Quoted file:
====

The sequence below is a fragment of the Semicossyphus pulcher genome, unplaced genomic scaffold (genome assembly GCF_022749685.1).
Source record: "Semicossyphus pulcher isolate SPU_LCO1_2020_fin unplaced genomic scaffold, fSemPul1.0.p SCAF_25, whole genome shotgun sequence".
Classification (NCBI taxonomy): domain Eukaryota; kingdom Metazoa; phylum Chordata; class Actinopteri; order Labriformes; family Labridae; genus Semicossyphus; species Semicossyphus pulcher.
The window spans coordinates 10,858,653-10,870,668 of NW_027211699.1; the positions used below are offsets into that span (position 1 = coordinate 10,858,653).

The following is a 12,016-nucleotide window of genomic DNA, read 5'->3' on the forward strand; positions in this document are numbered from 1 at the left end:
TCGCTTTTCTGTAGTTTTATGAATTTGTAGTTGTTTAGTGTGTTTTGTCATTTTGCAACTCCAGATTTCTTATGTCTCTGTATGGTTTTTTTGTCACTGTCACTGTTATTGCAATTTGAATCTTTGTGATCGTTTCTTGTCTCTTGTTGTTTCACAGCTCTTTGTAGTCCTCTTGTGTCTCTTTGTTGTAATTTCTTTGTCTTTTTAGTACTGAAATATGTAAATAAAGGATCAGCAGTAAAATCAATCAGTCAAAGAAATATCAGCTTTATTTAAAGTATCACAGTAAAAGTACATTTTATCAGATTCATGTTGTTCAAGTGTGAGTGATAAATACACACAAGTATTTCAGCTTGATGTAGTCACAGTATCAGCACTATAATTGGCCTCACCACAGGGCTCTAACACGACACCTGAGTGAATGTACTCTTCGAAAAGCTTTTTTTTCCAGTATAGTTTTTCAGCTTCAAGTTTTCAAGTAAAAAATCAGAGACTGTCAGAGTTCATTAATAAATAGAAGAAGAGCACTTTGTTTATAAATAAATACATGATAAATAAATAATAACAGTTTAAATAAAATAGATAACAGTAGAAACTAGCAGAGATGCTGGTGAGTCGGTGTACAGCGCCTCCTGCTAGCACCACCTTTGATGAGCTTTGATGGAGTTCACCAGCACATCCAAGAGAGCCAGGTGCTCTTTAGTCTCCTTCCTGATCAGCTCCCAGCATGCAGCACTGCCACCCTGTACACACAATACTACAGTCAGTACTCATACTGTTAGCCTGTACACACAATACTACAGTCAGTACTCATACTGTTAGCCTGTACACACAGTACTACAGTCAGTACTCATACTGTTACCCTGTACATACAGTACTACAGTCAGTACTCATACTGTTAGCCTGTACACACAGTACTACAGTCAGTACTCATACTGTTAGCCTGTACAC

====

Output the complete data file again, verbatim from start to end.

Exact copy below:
The sequence below is a fragment of the Semicossyphus pulcher genome, unplaced genomic scaffold (genome assembly GCF_022749685.1).
Source record: "Semicossyphus pulcher isolate SPU_LCO1_2020_fin unplaced genomic scaffold, fSemPul1.0.p SCAF_25, whole genome shotgun sequence".
Classification (NCBI taxonomy): domain Eukaryota; kingdom Metazoa; phylum Chordata; class Actinopteri; order Labriformes; family Labridae; genus Semicossyphus; species Semicossyphus pulcher.
The window spans coordinates 10,858,653-10,870,668 of NW_027211699.1; the positions used below are offsets into that span (position 1 = coordinate 10,858,653).

The following is a 12,016-nucleotide window of genomic DNA, read 5'->3' on the forward strand; positions in this document are numbered from 1 at the left end:
TCGCTTTTCTGTAGTTTTATGAATTTGTAGTTGTTTAGTGTGTTTTGTCATTTTGCAACTCCAGATTTCTTATGTCTCTGTATGGTTTTTTTGTCACTGTCACTGTTATTGCAATTTGAATCTTTGTGATCGTTTCTTGTCTCTTGTTGTTTCACAGCTCTTTGTAGTCCTCTTGTGTCTCTTTGTTGTAATTTCTTTGTCTTTTTAGTACTGAAATATGTAAATAAAGGATCAGCAGTAAAATCAATCAGTCAAAGAAATATCAGCTTTATTTAAAGTATCACAGTAAAAGTACATTTTATCAGATTCATGTTGTTCAAGTGTGAGTGATAAATACACACAAGTATTTCAGCTTGATGTAGTCACAGTATCAGCACTATAATTGGCCTCACCACAGGGCTCTAACACGACACCTGAGTGAATGTACTCTTCGAAAAGCTTTTTTTTCCAGTATAGTTTTTCAGCTTCAAGTTTTCAAGTAAAAAATCAGAGACTGTCAGAGTTCATTAATAAATAGAAGAAGAGCACTTTGTTTATAAATAAATACATGATAAATAAATAATAACAGTTTAAATAAAATAGATAACAGTAGAAACTAGCAGAGATGCTGGTGAGTCGGTGTACAGCGCCTCCTGCTAGCACCACCTTTGATGAGCTTTGATGGAGTTCACCAGCACATCCAAGAGAGCCAGGTGCTCTTTAGTCTCCTTCCTGATCAGCTCCCAGCATGCAGCACTGCCACCCTGTACACACAATACTACAGTCAGTACTCATACTGTTAGCCTGTACACACAATACTACAGTCAGTACTCATACTGTTAGCCTGTACACACAGTACTACAGTCAGTACTCATACTGTTACCCTGTACATACAGTACTACAGTCAGTACTCATACTGTTAGCCTGTACACACAGTACTACAGTCAGTACTCATACTGTTAGCCTGTACAC